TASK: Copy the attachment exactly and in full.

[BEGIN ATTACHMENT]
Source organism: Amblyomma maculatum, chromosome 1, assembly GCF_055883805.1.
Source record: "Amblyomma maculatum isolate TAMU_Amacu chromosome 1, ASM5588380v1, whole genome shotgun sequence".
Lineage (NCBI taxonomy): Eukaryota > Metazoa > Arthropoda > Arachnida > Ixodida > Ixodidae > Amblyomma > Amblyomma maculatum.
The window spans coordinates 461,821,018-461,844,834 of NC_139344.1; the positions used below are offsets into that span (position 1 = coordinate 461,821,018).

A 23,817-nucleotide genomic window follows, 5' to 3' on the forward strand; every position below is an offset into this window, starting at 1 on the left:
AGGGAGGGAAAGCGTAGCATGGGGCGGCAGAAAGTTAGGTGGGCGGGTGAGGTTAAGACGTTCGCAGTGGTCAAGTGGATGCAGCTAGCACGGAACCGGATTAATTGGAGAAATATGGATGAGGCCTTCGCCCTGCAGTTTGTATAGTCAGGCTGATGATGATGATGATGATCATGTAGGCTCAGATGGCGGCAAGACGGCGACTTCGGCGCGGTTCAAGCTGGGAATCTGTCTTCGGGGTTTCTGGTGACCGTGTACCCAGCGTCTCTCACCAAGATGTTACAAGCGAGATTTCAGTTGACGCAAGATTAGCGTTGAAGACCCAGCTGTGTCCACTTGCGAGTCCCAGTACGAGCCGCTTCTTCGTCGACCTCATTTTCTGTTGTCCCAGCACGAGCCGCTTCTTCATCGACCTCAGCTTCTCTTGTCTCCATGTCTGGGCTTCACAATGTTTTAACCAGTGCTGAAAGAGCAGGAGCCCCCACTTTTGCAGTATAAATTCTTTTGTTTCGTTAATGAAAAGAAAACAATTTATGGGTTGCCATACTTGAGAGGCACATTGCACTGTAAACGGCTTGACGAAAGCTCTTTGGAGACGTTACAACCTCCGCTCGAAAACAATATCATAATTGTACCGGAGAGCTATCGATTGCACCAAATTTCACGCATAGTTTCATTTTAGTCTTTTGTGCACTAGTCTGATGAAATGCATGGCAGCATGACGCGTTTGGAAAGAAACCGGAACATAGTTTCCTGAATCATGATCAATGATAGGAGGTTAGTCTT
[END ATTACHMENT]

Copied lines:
Source organism: Amblyomma maculatum, chromosome 1, assembly GCF_055883805.1.
Source record: "Amblyomma maculatum isolate TAMU_Amacu chromosome 1, ASM5588380v1, whole genome shotgun sequence".
Lineage (NCBI taxonomy): Eukaryota > Metazoa > Arthropoda > Arachnida > Ixodida > Ixodidae > Amblyomma > Amblyomma maculatum.
The window spans coordinates 461,821,018-461,844,834 of NC_139344.1; the positions used below are offsets into that span (position 1 = coordinate 461,821,018).

A 23,817-nucleotide genomic window follows, 5' to 3' on the forward strand; every position below is an offset into this window, starting at 1 on the left:
AGGGAGGGAAAGCGTAGCATGGGGCGGCAGAAAGTTAGGTGGGCGGGTGAGGTTAAGACGTTCGCAGTGGTCAAGTGGATGCAGCTAGCACGGAACCGGATTAATTGGAGAAATATGGATGAGGCCTTCGCCCTGCAGTTTGTATAGTCAGGCTGATGATGATGATGATGATCATGTAGGCTCAGATGGCGGCAAGACGGCGACTTCGGCGCGGTTCAAGCTGGGAATCTGTCTTCGGGGTTTCTGGTGACCGTGTACCCAGCGTCTCTCACCAAGATGTTACAAGCGAGATTTCAGTTGACGCAAGATTAGCGTTGAAGACCCAGCTGTGTCCACTTGCGAGTCCCAGTACGAGCCGCTTCTTCGTCGACCTCATTTTCTGTTGTCCCAGCACGAGCCGCTTCTTCATCGACCTCAGCTTCTCTTGTCTCCATGTCTGGGCTTCACAATGTTTTAACCAGTGCTGAAAGAGCAGGAGCCCCCACTTTTGCAGTATAAATTCTTTTGTTTCGTTAATGAAAAGAAAACAATTTATGGGTTGCCATACTTGAGAGGCACATTGCACTGTAAACGGCTTGACGAAAGCTCTTTGGAGACGTTACAACCTCCGCTCGAAAACAATATCATAATTGTACCGGAGAGCTATCGATTGCACCAAATTTCACGCATAGTTTCATTTTAGTCTTTTGTGCACTAGTCTGATGAAATGCATGGCAGCATGACGCGTTTGGAAAGAAACCGGAACATAGTTTCCTGAATCATGATCAATGATAGGAGGTTAGTCTT